Texas Pension Review Board chairman Frederick "Shad" Rowe applauds these limits, arguing Texas Teachers is moving too much money too quickly into hedge funds. "It might be more prudent for them to go a little slower," he says.
Pension funds have been burned by hedge-fund blowups before. The San Diego County Employees Retirement Association is suing Amaranth for $150 million, alleging that the collapsed hedge fund failed, among other things, to properly guard against risk.
The International Trade Union Confederation, the world's biggest union with 168 million members in more than 150 countries, recently claimed that private-equity funds -- which often invest in companies, then lay off workers as part of a restructuring process -- shouldn't be rewarded with pension-fund money. Others say the nature of private equity (where investments may take five years or more until a restructured company is sold and gains are realized) is ill-suited for pension funds with more regular liabilities.
None of these reactions seem to surprise Mr. Harris, who has been involved in the pension world for more than two decades. "I haven't found anyone in the business who doesn't like [alternative assets] as a long-term strategy," he says. "All the concerns are with implementation."
Mr. Harris was born in Bryan, Texas, the son of a Mobil Oil executive who moved the family overseas to Ankara, Turkey, when Mr. Harris was a child. He returned to the Lone Star state to get a degree in finance from Texas A&M, where he now teaches a course, "Titans of Investing," about legendary money managers like Berkshire Hathaway's Warren Buffet and John Neff of Vanguard.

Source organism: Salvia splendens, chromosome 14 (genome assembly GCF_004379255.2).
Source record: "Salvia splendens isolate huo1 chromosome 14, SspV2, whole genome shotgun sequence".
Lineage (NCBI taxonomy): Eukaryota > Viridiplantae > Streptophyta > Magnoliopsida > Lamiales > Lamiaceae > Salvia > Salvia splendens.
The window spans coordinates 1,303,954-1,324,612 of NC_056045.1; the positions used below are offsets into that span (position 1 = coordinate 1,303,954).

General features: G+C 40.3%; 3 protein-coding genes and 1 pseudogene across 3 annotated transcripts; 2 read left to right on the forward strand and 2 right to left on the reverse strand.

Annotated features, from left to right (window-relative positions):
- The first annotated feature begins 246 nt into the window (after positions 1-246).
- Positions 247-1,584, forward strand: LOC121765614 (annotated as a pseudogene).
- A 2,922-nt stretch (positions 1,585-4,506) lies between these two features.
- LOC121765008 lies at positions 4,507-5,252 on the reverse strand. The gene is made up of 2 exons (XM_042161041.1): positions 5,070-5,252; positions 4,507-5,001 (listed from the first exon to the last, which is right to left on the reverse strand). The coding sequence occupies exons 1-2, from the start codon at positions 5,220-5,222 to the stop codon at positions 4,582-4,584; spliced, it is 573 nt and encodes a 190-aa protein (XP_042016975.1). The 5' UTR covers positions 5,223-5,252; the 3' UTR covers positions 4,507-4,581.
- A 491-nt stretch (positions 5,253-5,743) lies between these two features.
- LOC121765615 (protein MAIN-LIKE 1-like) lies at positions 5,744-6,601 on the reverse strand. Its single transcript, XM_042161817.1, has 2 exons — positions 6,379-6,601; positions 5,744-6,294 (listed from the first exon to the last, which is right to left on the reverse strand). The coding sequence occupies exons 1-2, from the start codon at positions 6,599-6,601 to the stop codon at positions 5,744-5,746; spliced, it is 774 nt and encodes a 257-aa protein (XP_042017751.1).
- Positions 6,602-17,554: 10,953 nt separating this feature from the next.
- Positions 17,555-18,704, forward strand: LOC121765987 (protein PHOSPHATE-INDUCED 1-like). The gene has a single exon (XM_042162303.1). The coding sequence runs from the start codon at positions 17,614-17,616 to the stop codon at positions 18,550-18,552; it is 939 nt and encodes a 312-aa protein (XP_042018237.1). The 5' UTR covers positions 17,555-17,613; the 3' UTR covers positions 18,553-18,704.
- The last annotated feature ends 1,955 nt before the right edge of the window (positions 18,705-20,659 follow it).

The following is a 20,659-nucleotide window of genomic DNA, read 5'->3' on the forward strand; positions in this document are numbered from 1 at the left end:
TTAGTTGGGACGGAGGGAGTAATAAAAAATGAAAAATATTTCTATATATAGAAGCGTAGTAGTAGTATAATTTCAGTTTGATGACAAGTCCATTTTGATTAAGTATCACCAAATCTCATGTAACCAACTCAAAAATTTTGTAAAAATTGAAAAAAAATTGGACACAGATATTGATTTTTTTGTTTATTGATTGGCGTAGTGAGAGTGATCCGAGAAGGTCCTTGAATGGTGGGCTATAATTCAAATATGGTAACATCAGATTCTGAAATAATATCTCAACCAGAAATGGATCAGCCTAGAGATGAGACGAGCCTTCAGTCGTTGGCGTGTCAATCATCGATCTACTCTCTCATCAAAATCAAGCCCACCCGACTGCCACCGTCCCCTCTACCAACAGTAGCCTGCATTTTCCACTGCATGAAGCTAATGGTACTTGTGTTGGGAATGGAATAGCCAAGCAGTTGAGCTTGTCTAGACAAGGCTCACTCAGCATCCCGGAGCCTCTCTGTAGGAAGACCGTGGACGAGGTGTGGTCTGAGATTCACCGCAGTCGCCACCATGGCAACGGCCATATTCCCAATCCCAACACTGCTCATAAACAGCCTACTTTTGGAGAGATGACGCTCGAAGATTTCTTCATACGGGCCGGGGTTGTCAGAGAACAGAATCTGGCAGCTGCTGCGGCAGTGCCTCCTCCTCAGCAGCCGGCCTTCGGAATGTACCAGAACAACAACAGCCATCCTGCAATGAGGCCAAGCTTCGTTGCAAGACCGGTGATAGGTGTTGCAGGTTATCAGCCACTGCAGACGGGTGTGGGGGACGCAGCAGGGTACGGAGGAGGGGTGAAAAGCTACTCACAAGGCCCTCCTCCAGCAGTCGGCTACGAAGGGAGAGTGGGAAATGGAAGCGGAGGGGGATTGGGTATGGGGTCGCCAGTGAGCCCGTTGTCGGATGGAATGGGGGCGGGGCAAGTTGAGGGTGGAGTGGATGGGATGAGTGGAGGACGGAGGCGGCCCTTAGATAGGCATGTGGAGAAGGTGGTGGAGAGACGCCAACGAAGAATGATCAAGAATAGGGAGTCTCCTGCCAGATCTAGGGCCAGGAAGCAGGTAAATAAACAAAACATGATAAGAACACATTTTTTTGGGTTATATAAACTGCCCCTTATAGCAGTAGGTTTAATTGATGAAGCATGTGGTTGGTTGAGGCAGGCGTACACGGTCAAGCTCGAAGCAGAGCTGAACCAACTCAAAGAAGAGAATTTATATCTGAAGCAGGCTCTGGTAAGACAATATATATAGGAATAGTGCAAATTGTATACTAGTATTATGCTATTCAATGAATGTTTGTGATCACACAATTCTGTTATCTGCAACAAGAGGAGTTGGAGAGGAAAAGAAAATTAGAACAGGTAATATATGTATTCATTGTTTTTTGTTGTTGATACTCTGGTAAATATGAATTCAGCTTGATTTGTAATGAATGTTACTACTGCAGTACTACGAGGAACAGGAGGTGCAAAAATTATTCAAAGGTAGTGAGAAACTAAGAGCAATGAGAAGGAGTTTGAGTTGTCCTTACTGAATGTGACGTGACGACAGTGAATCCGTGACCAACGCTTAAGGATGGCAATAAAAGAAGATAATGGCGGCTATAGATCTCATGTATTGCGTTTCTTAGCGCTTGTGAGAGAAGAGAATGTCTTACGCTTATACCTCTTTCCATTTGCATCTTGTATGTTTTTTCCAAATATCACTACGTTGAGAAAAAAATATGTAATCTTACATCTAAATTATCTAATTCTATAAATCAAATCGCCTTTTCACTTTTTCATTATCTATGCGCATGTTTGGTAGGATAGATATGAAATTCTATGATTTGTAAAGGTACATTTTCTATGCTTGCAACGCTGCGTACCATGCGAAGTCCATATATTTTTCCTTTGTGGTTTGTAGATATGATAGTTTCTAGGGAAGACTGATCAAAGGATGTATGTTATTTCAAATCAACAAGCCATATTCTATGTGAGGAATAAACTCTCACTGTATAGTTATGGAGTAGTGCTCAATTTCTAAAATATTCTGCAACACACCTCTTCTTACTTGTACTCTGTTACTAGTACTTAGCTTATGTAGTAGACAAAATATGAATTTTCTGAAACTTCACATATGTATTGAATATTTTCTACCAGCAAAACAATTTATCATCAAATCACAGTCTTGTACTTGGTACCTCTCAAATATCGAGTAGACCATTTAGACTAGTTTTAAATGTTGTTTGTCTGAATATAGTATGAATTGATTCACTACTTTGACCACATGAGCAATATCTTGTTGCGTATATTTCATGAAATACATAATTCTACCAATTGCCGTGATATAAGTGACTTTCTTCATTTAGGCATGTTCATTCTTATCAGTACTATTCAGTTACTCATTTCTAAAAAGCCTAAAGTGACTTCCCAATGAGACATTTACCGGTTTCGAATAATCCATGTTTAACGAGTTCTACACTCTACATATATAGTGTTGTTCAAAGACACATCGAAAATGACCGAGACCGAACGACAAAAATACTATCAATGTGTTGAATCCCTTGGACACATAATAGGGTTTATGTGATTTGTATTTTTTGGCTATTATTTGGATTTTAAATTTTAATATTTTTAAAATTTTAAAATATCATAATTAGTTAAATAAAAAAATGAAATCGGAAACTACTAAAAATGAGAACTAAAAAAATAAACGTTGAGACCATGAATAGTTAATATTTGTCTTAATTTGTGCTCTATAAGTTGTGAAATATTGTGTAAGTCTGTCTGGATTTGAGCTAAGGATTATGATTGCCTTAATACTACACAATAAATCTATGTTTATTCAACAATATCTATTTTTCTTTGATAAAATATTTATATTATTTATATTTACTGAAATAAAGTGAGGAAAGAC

His own financial career began in the mid-1980s as an analyst with the Texas Utilities pension fund. He was part of a team that helped triple the fund's assets to $1 billion. In 1991, he began running the stock-investing division for GTE, a phone company that would later merge with Nynex and eventually become Verizon.
As head of the Verizon $70 billion pension fund, he acquired a taste for alternative investments, putting 17% of the fund's assets into them. After that success, Bridgewater, which managed money for Verizon, hired away Mr. Harris to be CEO.
But this merger of two heavyweights wasn't destined to last, despite Mr. Harris's enthusiasm for alternative investments. Bridgewater's nonhierarchical management style, where there's considerable arguing to come up with the right answer, didn't appeal to Mr. Harris. "After six months of reflection, Britt decided it wasn't for him," says Bridgewater chief Ray Dalio, adding that the parting was amicable.
Mr. Harris agrees: "I do not think that they needed to change what had been a winning formula for years."
In his current job, Mr. Harris believes that many of his pension-fund peers are eager to follow his pension fund's footsteps. But if he isn't able to boost the fund's returns? "Then others won't follow us," he says, "And I'll go somewhere else."